Over the past fifteen years, the US energy sector has been transformed by innovations in the extraction of natural gas from shale reserves. The combination of hydraulic fracturing and horizontal drilling – known colloquially as fracking – has increased the US share of natural gas production from shale gas from 1.6% in 2006 to 39% in 2020. Local communities rich in previously unobtainable shale gas find themselves in an economic boom, with economic studies finding robust increases in wages and employment.
This economic revolution has already left its mark on American politics, with fracking a prominent issue in the presidential primary and general election campaigns in 2020. Studies have also shown that members of Congress elected from fracking areas become more likely to be Republican, and to vote more conservatively on the environment, civil rights, and labor.
What is unclear is just how these local resource booms have affected political participation in these communities. On one hand, it could be that elected representatives from fracking areas become more conservative because voters also become more conservative. Voters may see a personal benefit from fracking, and so become more conservative on environmental and other issues. On the other hand, it could be that fracking changes who participates in politics, amplifying the voices of conservative voters. Given the immense economic changes fracking has brought to communities and its impact on political selection, it is important to understand fracking’s participatory impact at the micro-level.
We focus on two types of political participation: turnout and campaign contributions. Voting is the most common and least unequal form of political participation, whereas contributions are heavily dominated by wealthy individuals. By comparing two starkly contrasting forms of political participation, we shed light on how resource booms affect different forms of participation in politics.
While fracking may bring positive economic benefits to communities, it also brings numerous second-order effects, such as decreases in formal education and declines in political competition. Taken together, we predicted that fracking would have varying effects: that it would decrease forms of participation more closely linked to education, such as voting, and that it would increase forms of participation linked to income, such as giving to campaigns. We also theorized that any participatory effects would skew in a way that benefited Republicans. For example, Democratic voters in fracking areas may become ambivalent, appreciative of Republicans’ pro-fracking stance and increasingly alienated from Democratic candidates’ pro-environmental positions.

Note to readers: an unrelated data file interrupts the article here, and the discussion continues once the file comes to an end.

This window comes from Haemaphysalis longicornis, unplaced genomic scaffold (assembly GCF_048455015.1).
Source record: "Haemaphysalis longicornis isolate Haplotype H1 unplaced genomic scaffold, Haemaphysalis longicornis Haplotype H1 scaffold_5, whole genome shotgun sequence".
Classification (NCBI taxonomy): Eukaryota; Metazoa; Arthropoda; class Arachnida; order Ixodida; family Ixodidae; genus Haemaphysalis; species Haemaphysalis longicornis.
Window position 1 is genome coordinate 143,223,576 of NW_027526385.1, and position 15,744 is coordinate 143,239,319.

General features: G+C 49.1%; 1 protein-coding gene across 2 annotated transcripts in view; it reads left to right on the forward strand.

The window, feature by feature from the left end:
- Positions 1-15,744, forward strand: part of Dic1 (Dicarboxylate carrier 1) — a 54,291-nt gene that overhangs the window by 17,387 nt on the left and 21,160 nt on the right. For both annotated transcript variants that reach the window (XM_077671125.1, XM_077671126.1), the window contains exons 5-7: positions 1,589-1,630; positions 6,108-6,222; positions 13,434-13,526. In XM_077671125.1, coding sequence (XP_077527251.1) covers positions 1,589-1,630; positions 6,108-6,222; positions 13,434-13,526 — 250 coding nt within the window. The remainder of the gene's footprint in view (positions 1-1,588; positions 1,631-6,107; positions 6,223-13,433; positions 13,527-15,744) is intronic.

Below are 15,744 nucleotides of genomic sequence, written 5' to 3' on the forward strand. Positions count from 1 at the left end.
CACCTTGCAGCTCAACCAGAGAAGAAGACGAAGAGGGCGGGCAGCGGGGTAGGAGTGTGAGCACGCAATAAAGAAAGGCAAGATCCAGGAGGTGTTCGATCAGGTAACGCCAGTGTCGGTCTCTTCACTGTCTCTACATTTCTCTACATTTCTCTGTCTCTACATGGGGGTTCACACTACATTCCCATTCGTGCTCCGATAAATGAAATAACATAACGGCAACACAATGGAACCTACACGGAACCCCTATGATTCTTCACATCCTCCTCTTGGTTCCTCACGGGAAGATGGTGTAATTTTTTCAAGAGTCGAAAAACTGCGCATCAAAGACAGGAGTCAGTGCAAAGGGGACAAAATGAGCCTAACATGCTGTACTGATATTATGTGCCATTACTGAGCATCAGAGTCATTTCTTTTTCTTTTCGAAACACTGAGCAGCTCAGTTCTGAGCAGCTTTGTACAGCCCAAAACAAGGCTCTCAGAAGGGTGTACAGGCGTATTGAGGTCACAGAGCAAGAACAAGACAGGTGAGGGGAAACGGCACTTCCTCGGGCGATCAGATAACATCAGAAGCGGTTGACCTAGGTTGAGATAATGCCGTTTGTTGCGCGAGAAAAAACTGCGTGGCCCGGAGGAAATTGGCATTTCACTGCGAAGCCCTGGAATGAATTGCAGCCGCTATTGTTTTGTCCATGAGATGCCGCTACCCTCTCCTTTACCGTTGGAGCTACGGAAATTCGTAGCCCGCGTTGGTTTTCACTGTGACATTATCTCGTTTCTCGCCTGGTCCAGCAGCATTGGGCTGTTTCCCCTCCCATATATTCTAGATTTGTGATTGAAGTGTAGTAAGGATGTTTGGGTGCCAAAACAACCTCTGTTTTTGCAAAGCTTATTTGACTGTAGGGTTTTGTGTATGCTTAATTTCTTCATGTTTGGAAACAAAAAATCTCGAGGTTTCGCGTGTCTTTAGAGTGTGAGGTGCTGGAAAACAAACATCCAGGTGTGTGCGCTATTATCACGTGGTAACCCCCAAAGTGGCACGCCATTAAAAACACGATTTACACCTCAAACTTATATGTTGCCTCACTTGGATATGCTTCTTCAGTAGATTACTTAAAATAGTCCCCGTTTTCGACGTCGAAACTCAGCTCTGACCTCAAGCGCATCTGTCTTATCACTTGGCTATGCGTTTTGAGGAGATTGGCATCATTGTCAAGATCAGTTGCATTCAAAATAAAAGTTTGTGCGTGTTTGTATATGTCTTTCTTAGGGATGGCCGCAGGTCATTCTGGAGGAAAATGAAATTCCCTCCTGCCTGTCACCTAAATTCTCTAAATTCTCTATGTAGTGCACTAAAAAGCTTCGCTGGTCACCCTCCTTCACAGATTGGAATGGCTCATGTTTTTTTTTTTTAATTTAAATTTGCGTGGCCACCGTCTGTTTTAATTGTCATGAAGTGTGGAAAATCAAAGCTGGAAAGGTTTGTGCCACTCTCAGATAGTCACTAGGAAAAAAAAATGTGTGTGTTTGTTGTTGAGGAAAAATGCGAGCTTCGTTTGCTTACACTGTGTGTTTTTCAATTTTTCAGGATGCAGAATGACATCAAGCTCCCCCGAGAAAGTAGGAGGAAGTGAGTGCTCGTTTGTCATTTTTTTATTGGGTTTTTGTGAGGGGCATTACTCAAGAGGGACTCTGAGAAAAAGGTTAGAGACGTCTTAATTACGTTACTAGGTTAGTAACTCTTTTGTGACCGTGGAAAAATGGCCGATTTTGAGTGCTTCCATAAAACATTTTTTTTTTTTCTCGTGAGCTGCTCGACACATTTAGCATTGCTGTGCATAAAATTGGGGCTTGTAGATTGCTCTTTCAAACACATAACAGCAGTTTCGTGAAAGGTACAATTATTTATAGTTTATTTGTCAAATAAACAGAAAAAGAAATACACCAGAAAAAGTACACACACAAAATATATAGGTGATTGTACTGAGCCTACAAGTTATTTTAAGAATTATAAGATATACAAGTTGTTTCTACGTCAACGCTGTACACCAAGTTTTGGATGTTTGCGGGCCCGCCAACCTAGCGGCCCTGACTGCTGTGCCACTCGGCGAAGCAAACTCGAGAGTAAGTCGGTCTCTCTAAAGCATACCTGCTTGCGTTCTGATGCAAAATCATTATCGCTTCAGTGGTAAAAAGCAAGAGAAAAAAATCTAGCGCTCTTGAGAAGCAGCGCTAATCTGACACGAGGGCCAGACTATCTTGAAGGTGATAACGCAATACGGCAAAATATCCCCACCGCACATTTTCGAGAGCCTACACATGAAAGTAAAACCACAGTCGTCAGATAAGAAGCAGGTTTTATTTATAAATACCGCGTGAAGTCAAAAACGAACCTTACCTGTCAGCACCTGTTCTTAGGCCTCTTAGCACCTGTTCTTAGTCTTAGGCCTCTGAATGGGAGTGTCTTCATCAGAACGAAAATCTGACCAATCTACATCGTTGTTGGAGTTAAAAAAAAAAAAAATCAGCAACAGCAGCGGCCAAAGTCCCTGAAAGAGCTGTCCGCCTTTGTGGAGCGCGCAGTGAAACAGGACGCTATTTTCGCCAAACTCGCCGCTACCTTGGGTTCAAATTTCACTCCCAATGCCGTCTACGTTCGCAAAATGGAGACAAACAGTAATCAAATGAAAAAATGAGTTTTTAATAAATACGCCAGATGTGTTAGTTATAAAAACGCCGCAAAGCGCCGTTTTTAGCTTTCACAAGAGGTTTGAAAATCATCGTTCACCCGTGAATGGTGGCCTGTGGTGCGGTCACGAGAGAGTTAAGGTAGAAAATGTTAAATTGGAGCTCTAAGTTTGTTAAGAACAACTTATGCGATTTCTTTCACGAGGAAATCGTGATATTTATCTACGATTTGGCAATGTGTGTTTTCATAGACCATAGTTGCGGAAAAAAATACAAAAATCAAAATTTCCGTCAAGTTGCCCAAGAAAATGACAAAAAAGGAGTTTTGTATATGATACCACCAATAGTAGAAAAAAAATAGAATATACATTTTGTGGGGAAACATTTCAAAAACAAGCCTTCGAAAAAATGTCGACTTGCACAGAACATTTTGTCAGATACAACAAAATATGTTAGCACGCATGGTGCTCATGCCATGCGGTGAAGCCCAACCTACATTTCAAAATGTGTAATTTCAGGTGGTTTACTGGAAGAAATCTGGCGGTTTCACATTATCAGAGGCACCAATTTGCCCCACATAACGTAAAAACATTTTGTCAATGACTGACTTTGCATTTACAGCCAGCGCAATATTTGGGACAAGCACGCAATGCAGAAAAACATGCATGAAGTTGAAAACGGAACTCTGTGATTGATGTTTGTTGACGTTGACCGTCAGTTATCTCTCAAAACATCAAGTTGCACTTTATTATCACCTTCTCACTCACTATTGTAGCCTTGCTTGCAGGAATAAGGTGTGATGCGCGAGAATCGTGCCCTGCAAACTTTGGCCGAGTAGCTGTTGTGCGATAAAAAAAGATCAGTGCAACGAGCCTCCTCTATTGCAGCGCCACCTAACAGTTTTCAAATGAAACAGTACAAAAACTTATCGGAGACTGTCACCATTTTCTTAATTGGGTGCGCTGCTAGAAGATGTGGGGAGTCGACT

To explore these questions, we combined zip code-level data on fracking wells with individual-level data on voter turnout and campaign contributions. The map below shows the total number of fracking wells opened between 1990 and 2016, by county. The Appalachian Basin (Marcellus shale play) in Pennsylvania and New York, the Fort Worth Basin (Barnett shale play) in Texas, and the Williston Basin (Bakken shale play) covering North Dakota and Montana show the most active shale gas and oil development.
We compared trends in participation between individuals living in areas that saw any fracking over the sample period, to individuals living in areas that never saw fracking, before and after the boom began in 2005. The top left panel in the figure below shows this comparison for voter turnout in presidential elections. The reference year is 2000. The coefficient for 2004 tells us that between 2000 and 2004, voters living in fracking areas did not see any differential growth in turnout compared to voters living in non-fracking areas. In 2008 and 2012, after fracking occurred, voters living in fracking areas see declines in turnout of one to two percentage points. In the top right panel, we see that we obtain similar results when we limit the sample to seven states with especially high fracking activity: Arkansas, Louisiana, North Dakota, Oklahoma, Pennsylvania, West Virginia, and Texas. Similarly, in the bottom panels of the figure, we see no significant differences in campaign contributions prior to the fracking boom, but sustained positive differences after the boom.